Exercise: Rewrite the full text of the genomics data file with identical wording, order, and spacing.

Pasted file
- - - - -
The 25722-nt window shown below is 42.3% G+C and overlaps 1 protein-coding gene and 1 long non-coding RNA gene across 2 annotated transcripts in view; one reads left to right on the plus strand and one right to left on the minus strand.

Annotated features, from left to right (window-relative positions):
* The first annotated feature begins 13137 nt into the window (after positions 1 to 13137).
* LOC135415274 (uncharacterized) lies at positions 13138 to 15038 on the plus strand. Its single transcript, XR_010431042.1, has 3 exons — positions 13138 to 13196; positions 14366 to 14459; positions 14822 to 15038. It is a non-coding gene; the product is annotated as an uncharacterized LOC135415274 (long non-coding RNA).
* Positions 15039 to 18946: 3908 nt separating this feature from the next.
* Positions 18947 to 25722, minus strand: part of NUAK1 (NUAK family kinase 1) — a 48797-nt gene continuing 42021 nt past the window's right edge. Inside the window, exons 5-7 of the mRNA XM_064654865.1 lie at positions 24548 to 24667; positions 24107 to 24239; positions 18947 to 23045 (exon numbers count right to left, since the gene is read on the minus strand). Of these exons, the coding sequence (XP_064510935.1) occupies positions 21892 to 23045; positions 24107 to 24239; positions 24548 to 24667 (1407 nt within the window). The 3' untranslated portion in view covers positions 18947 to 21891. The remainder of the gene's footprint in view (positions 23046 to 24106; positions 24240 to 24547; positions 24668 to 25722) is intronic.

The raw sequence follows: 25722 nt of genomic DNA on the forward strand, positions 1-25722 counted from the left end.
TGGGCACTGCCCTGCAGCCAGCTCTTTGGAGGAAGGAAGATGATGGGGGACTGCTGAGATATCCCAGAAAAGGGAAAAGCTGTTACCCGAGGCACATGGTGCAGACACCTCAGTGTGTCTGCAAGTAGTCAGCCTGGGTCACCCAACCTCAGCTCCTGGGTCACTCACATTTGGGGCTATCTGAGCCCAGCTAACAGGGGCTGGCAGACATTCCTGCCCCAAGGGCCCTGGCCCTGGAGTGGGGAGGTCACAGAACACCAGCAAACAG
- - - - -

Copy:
The 25722-nt window shown below is 42.3% G+C and overlaps 1 protein-coding gene and 1 long non-coding RNA gene across 2 annotated transcripts in view; one reads left to right on the plus strand and one right to left on the minus strand.

Annotated features, from left to right (window-relative positions):
* The first annotated feature begins 13137 nt into the window (after positions 1 to 13137).
* LOC135415274 (uncharacterized) lies at positions 13138 to 15038 on the plus strand. Its single transcript, XR_010431042.1, has 3 exons — positions 13138 to 13196; positions 14366 to 14459; positions 14822 to 15038. It is a non-coding gene; the product is annotated as an uncharacterized LOC135415274 (long non-coding RNA).
* Positions 15039 to 18946: 3908 nt separating this feature from the next.
* Positions 18947 to 25722, minus strand: part of NUAK1 (NUAK family kinase 1) — a 48797-nt gene continuing 42021 nt past the window's right edge. Inside the window, exons 5-7 of the mRNA XM_064654865.1 lie at positions 24548 to 24667; positions 24107 to 24239; positions 18947 to 23045 (exon numbers count right to left, since the gene is read on the minus strand). Of these exons, the coding sequence (XP_064510935.1) occupies positions 21892 to 23045; positions 24107 to 24239; positions 24548 to 24667 (1407 nt within the window). The 3' untranslated portion in view covers positions 18947 to 21891. The remainder of the gene's footprint in view (positions 23046 to 24106; positions 24240 to 24547; positions 24668 to 25722) is intronic.

The raw sequence follows: 25722 nt of genomic DNA on the forward strand, positions 1-25722 counted from the left end.
TGGGCACTGCCCTGCAGCCAGCTCTTTGGAGGAAGGAAGATGATGGGGGACTGCTGAGATATCCCAGAAAAGGGAAAAGCTGTTACCCGAGGCACATGGTGCAGACACCTCAGTGTGTCTGCAAGTAGTCAGCCTGGGTCACCCAACCTCAGCTCCTGGGTCACTCACATTTGGGGCTATCTGAGCCCAGCTAACAGGGGCTGGCAGACATTCCTGCCCCAAGGGCCCTGGCCCTGGAGTGGGGAGGTCACAGAACACCAGCAAACAG